WASHINGTON (AP) — Calling America “a nation of second chances,” President Barack Obama cut the prison sentences of 46 non-violent drug offenders on Monday in what the White House hopes will be just one prong of a broader push to make the criminal justice system fairer while saving the government money.
Fourteen of those whose sentences were commuted had been sentenced to life in prison and the vast majority to at least 20 years, the president said in a video released by the White House, adding that “their punishments didn’t fit the crime.”
“These men and women were not hardened criminals,” he said, promising to lay out more ideas on criminal justice changes during a speech to the NAACP on Tuesday in Philadelphia.
Since Congress enacted mandatory minimum sentences for drug crimes in the 1980s, the federal prison population has grown from 24,000 to more than 214,000, according to Families Against Mandatory Minimums, a group seeking sentencing changes.
And the costs, said Obama, are over $80 billion a year to incarcerate people who often “have only been engaged in nonviolent drug offenses.”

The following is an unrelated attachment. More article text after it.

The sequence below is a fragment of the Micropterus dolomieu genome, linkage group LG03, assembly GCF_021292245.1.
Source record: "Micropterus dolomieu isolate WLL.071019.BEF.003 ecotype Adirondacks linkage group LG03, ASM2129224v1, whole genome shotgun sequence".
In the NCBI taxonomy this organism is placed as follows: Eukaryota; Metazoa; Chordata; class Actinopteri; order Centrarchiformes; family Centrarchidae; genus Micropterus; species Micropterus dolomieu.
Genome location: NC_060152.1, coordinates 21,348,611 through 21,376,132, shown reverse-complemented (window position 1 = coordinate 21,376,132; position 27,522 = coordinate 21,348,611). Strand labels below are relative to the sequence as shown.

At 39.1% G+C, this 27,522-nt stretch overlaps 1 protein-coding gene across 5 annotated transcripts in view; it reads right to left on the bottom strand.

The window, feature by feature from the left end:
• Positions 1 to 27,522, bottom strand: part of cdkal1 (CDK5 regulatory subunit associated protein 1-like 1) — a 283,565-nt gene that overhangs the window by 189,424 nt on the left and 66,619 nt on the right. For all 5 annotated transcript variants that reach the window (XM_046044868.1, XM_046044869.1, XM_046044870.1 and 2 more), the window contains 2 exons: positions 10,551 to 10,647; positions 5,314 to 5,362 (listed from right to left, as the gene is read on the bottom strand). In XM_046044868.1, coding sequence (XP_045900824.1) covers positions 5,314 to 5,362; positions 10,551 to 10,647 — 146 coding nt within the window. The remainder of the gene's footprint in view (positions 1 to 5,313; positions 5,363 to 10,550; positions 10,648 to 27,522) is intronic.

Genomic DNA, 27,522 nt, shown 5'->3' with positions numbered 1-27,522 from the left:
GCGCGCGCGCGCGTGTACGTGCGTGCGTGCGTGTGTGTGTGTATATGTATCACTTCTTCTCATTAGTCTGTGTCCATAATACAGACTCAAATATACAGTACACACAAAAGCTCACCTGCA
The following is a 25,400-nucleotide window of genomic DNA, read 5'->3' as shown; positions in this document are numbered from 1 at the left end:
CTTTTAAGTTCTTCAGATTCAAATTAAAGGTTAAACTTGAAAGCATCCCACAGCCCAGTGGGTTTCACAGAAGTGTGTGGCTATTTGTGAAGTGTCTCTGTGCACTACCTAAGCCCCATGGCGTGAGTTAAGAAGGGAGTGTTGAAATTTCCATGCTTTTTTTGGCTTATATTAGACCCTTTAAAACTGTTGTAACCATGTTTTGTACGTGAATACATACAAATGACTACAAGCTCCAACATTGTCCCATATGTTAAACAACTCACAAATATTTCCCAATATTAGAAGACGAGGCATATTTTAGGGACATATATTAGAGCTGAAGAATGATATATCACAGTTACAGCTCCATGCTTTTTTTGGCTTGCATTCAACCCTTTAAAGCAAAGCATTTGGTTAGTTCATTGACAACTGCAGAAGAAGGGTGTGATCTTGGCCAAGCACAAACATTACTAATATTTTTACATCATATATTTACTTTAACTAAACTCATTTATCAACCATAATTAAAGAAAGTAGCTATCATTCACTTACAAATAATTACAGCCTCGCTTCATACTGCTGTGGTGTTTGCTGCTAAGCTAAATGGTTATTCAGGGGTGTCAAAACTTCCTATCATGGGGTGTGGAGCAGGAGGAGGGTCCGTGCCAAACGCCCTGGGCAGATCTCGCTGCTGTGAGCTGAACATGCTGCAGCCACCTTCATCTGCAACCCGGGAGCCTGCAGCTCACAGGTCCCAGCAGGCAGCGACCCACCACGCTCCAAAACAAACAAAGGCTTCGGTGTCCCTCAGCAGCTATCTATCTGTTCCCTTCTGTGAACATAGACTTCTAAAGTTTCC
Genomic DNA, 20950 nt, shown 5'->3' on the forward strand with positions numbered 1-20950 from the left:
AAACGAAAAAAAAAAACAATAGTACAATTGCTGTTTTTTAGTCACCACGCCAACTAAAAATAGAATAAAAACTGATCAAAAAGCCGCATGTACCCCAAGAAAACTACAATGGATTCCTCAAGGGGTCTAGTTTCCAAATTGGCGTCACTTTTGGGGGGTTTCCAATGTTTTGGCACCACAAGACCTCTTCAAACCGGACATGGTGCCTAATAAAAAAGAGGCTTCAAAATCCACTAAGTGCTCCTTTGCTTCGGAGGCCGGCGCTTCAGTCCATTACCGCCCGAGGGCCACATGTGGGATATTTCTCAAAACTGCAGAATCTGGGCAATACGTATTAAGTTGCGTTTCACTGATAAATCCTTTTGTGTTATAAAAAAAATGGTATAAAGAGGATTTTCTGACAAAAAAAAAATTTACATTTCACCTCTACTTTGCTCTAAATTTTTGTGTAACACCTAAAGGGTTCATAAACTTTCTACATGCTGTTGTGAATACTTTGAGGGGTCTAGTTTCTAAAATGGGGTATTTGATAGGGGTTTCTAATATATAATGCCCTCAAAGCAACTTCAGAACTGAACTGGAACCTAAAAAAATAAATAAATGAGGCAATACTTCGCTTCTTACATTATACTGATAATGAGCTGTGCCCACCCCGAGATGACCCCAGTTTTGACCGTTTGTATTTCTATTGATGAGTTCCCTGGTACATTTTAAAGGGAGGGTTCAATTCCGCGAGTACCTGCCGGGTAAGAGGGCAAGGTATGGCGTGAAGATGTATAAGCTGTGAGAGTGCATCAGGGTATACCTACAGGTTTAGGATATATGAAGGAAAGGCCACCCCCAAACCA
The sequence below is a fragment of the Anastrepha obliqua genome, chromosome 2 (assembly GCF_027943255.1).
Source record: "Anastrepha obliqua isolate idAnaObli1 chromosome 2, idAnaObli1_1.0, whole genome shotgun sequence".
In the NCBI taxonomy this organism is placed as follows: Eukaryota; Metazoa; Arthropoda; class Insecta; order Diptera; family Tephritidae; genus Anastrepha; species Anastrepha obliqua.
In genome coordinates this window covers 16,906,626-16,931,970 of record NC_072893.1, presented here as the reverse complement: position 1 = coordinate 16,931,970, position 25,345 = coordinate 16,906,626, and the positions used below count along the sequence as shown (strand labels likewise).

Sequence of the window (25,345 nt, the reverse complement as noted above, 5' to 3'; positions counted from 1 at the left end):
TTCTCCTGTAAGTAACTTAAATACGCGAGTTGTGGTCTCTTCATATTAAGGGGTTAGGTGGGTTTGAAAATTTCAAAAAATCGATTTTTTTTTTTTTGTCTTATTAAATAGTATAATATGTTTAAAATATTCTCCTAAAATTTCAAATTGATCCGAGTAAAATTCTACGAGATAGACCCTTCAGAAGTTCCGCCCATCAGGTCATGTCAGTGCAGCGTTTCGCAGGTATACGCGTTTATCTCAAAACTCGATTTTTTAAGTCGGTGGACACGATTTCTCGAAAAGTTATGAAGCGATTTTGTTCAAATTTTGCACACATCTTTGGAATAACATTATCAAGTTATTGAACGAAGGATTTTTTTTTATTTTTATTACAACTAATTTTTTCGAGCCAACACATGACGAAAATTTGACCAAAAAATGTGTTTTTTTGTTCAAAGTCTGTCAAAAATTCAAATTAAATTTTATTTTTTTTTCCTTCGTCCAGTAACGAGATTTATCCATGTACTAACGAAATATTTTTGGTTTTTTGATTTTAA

While Obama has spoken off and on during his presidency about the need for smarter sentencing and other justice reforms, prospects for significant structural change have improved recently with growing interest among Republicans in Congress.
“Congress simply can’t act fast enough,” said Julie Stewart, president and founder of Families Against Mandatory Minimums. She said that while Obama’s executive actions have picked off some of the most egregious sentencing inequities, significant legislative action is needed to stop the flow of people “going to prison year in and year out, serving too much time.”
Republican support in any such effort is critical, Stewart said, likening it to a Nixon-goes-to-China moment. “Nobody’s going to question a Republican’s credibility on being tough on crime,” she said.
Yet not all Republicans saw the commutations as a step in the right direction. Rep. Jim Sensenbrenner of Wisconsin, who sits on the House Judiciary Committee, accused the president of engaging in showmanship, publicity stunts and political pandering.
“Commuting the sentences of a few drug offenders is a move designed to spur headlines, not meaningful reform,” Sensenbrenner said.
Obama has issued 89 commutations during his presidency, most of them to non-violent offenders sentenced for drug crimes under now-outdated sentencing guidelines. A commutation leaves the conviction in place, but reduces the punishment. The sentences of those who received commutations on Monday will expire on Nov. 10, 2015.
Obama wrote a personal letter to each of those whose sentence was commuted.
In a letter to Jerry Bailey, sentenced to 30 years for conspiracy to violate laws against crack-cocaine, Obama praised Bailey for showing the potential to turn his life around.
“Now it is up to you to make the most of this opportunity,” Obama wrote.